I have performed numerous G30 S-1 probes at points all over the bed and I'm getting close to 0.01mm variation between z trigger depths. Having a bubble under the PEI sheet where I set the probe point certainly makes those readings inconstant but that's hardly surprising. On the bare AL heatbed the probes were within 0.005mm of each other.

    I've had to tweak the sensitivity as some z movements were triggering the modules so it's at a sweet spot now where I can perform the mesh probe at 20mm spacing and get a very accurate representation of the surface (bubbles and all).

    Will fire up Eagle tomorrow and start on an integrated board with connectors.



  • Module mounted in a 3D printed bearing block (3 under the bed for the Y axis on my i3 clone) -
    0_1537866022963_Pressure Probe.jpg



  • Hi David, I just tried analogWrite on the Arduino code with the pin connected to the IN probe pin. When sending a static value of 100 on analogWrite the web interface is showing a bouncing value which is all over the shop. D3 is the pin on the Pro Mini I'm using which defaults to 480Hz PWM. Does this IN pin expect a true analog input of varying voltage levels or should raw PWM work in mode 1? Currently I use M558 P1 0 R0.8 H0.75 A10 S0.02 T2000 F60 X0 Y0 Z1 for the probe. Couldn't find any write up online for this.

    Also, the Duet Wifi I'm testing on is a V1.01 so I guess it's not tolerant to the 5V PWM? I can test on the newer board I have but I do need to get this one working. Might just put a 220ohm in series with D3 to see if that helps?



  • Is it possible to stick a piece of adhesive foam on top of the sensor and use that instead of a printed boot?



  • @tjb1 - I doubt it as the hole on top of the BMP sensor is tiny so the foam tape would not create the sudden increase in pressure when pressed. All it would do is seal that hole. The rubber boots I printed create a cavity of a few mm cubed which is sealed from the atmospheric pressure and spikes with the smallest of pressure down on it. It's quite critical to how this solution works.



  • One of the issues with the first LM8UU bearing block design was that I lost about 7-8mm of z depth on the printer. This new design only cuts into the z depth by a mm.
    0_1537999905422_pressure probe 2.jpg



  • @jgrouse It looks like Adafruit just released this one - listed as a pressure sensor so I don't know if its sensitive enough to detect the changes here, maybe you could use one of those with a tube that goes around to all the bearing blocks and seal the end. Possibly a long silicone tube right under the bed? Clamp the bed down enough to slightly compress it and then see if it can be detected on the sensor.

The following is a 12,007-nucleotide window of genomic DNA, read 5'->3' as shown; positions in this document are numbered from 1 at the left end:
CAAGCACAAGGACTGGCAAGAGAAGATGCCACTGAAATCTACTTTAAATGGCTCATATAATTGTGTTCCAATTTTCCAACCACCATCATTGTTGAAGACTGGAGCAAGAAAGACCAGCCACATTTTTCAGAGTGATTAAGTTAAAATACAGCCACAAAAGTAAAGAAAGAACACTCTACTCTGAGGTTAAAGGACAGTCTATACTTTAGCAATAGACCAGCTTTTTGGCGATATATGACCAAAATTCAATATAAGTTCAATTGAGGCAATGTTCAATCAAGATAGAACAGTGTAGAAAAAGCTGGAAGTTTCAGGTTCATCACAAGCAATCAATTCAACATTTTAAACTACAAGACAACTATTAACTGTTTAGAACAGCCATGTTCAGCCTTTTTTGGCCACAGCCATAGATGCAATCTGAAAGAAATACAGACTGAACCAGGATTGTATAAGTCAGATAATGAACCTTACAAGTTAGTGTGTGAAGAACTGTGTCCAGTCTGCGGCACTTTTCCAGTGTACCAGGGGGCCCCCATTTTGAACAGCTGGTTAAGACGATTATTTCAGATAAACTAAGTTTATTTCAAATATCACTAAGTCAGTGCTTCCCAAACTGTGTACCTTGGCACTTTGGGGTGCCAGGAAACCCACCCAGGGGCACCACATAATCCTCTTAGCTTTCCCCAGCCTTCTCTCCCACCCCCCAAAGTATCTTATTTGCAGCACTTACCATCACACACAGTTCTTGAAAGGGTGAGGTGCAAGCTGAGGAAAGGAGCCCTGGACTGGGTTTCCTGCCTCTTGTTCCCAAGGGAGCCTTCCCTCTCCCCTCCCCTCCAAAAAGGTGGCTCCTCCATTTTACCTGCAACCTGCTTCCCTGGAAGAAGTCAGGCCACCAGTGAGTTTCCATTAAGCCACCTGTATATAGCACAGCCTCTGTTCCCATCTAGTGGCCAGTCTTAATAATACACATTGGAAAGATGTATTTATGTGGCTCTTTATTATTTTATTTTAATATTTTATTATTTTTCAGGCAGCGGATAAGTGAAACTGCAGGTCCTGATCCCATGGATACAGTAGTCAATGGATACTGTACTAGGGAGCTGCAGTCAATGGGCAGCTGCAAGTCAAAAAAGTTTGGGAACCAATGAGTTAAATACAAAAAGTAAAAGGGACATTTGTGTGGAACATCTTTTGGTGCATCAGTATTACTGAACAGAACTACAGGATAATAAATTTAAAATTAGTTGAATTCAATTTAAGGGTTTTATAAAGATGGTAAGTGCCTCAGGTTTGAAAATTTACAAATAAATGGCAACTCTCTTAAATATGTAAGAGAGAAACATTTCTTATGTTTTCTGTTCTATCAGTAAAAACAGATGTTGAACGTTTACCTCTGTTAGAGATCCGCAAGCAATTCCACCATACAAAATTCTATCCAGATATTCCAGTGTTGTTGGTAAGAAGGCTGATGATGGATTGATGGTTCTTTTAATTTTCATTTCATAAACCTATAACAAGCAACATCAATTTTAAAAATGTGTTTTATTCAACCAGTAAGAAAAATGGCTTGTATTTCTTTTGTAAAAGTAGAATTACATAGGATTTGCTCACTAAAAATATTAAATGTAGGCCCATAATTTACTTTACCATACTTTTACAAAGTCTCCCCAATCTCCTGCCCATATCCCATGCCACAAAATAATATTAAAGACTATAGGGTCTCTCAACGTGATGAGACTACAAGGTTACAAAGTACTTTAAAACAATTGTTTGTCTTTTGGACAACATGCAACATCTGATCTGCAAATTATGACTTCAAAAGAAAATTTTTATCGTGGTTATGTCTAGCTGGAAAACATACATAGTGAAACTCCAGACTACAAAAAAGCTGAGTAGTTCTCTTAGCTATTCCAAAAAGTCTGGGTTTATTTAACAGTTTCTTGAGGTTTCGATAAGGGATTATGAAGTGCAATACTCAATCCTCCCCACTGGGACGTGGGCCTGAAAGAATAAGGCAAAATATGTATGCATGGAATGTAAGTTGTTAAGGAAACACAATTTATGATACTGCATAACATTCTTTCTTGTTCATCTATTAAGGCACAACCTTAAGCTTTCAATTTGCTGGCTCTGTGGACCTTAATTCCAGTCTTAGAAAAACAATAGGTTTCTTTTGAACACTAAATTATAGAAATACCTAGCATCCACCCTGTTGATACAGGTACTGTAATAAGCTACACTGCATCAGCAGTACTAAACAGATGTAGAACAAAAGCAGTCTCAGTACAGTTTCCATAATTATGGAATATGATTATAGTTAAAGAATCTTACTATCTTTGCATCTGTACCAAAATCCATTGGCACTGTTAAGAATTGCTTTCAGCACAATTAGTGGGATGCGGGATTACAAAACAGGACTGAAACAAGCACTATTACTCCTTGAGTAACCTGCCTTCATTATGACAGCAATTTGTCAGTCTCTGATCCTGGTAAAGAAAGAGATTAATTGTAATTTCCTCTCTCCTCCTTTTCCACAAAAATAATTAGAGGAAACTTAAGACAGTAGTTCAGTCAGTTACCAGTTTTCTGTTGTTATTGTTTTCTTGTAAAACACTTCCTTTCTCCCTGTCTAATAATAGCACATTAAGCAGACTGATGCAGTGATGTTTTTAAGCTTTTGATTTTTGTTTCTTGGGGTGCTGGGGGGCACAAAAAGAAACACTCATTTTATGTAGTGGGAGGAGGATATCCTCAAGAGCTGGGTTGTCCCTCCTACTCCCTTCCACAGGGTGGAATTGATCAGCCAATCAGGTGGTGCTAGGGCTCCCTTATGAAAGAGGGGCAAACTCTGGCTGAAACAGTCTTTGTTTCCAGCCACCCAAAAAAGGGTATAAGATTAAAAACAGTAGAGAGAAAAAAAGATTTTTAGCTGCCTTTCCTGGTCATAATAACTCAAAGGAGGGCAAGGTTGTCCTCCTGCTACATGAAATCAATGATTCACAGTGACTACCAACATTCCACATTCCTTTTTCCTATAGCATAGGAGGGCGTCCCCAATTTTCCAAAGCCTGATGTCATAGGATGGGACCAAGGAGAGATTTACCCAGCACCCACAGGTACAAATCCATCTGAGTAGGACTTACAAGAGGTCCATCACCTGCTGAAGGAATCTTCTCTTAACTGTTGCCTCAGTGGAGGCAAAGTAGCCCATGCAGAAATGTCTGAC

• @tjb1 - interesting. As long as the sensor in there is just as sensitive as the existing BMP sensors that would probably work. Sensitivity is the key to this working. A very narrow sealed silicone tube running through each of the three bearing blocks and then to the module would really simplify this concept. Now if the sensor could cope with a non-conductive liquid in the tube then the pressure/response would more immediate as soon as something touched the surface. Some oil?

    Might order that sensor tonight and have a play with these ideas.

    Thanks for letting me know about that module!


  • administrators

    @jgrouse said in BMP183 SPI sensors as bed probe:

    Hi David, I just tried analogWrite on the Arduino code with the pin connected to the IN probe pin. When sending a static value of 100 on analogWrite the web interface is showing a bouncing value which is all over the shop. D3 is the pin on the Pro Mini I'm using which defaults to 480Hz PWM. Does this IN pin expect a true analog input of varying voltage levels or should raw PWM work in mode 1? Currently I use M558 P1 0 R0.8 H0.75 A10 S0.02 T2000 F60 X0 Y0 Z1 for the probe. Couldn't find any write up online for this.

    Also, the Duet Wifi I'm testing on is a V1.01 so I guess it's not tolerant to the 5V PWM? I can test on the newer board I have but I do need to get this one working. Might just put a 220ohm in series with D3 to see if that helps?

    PWM at such a low frequency would not work because you would need to smooth it using a time constant of 10ms or more, which would delay the response too much. I suggest you use either a digital output, or a 4-level output from 2 digital pins as the IR sensor does. Use a voltage divider to reduce the output voltage to 3.3V maximum.



  • @jgrouse said in BMP183 SPI sensors as bed probe:

    to see how quick the Adafruit libraries are

    If you want to speed-up things, I suggest you re-write the lib. They might have implemented a lot of stuff you don't need which can slow down the reading. I did that for their PWM lib for PCA9650, and gained a factor 2 or 3 in speed.